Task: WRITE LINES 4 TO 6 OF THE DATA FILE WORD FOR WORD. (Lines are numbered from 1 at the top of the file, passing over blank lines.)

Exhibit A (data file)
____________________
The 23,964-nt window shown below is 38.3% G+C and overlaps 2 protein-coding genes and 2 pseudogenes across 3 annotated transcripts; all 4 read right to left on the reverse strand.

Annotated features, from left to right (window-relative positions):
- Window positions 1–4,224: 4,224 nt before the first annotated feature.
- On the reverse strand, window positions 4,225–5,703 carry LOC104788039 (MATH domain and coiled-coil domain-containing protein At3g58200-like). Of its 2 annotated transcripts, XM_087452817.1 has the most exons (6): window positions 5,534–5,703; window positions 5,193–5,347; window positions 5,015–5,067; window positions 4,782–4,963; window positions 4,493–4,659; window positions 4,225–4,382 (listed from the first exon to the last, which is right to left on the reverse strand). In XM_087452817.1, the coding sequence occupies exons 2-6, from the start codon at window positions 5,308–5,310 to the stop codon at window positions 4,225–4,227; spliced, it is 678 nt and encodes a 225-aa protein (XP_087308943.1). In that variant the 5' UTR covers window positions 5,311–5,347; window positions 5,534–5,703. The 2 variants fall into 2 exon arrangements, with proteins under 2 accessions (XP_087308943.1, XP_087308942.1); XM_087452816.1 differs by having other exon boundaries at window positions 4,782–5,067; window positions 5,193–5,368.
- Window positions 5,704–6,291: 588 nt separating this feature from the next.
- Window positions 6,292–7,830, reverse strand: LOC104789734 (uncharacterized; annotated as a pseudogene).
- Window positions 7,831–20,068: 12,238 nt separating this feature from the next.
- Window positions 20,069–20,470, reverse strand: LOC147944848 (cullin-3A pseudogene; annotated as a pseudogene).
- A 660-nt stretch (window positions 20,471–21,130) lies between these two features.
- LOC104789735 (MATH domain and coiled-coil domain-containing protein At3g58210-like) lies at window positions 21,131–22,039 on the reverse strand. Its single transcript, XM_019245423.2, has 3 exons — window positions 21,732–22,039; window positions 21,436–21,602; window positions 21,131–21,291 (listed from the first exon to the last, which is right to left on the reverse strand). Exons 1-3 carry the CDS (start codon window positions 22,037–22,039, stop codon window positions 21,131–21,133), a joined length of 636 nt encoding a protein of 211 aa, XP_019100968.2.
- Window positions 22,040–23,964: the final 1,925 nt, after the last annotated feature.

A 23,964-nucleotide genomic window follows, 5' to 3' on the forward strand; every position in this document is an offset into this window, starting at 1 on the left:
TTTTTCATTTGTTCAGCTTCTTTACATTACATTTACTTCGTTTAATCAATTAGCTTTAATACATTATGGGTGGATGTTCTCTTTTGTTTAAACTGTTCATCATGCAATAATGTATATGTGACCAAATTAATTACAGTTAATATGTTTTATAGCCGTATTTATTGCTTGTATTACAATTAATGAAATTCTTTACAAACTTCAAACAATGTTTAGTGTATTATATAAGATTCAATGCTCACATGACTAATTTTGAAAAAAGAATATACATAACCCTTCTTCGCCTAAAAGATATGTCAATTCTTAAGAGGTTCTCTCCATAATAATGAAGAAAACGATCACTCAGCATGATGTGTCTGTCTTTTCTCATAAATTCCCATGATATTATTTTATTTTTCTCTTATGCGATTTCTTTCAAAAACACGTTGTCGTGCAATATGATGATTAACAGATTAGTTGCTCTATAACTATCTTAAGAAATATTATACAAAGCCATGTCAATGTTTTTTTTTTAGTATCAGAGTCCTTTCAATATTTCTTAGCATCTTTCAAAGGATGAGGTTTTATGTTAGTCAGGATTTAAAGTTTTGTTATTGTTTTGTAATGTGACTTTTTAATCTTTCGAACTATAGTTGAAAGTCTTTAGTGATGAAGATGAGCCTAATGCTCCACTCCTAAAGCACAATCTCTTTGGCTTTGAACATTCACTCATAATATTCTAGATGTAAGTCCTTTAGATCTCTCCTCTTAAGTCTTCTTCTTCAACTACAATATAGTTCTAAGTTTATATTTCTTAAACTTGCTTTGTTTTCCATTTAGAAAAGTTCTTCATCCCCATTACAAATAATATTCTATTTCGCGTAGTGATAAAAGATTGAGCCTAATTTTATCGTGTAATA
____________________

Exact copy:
- On the reverse strand, window positions 4,225–5,703 carry LOC104788039 (MATH domain and coiled-coil domain-containing protein At3g58200-like). Of its 2 annotated transcripts, XM_087452817.1 has the most exons (6): window positions 5,534–5,703; window positions 5,193–5,347; window positions 5,015–5,067; window positions 4,782–4,963; window positions 4,493–4,659; window positions 4,225–4,382 (listed from the first exon to the last, which is right to left on the reverse strand). In XM_087452817.1, the coding sequence occupies exons 2-6, from the start codon at window positions 5,308–5,310 to the stop codon at window positions 4,225–4,227; spliced, it is 678 nt and encodes a 225-aa protein (XP_087308943.1). In that variant the 5' UTR covers window positions 5,311–5,347; window positions 5,534–5,703. The 2 variants fall into 2 exon arrangements, with proteins under 2 accessions (XP_087308943.1, XP_087308942.1); XM_087452816.1 differs by having other exon boundaries at window positions 4,782–5,067; window positions 5,193–5,368.
- Window positions 5,704–6,291: 588 nt separating this feature from the next.
- Window positions 6,292–7,830, reverse strand: LOC104789734 (uncharacterized; annotated as a pseudogene).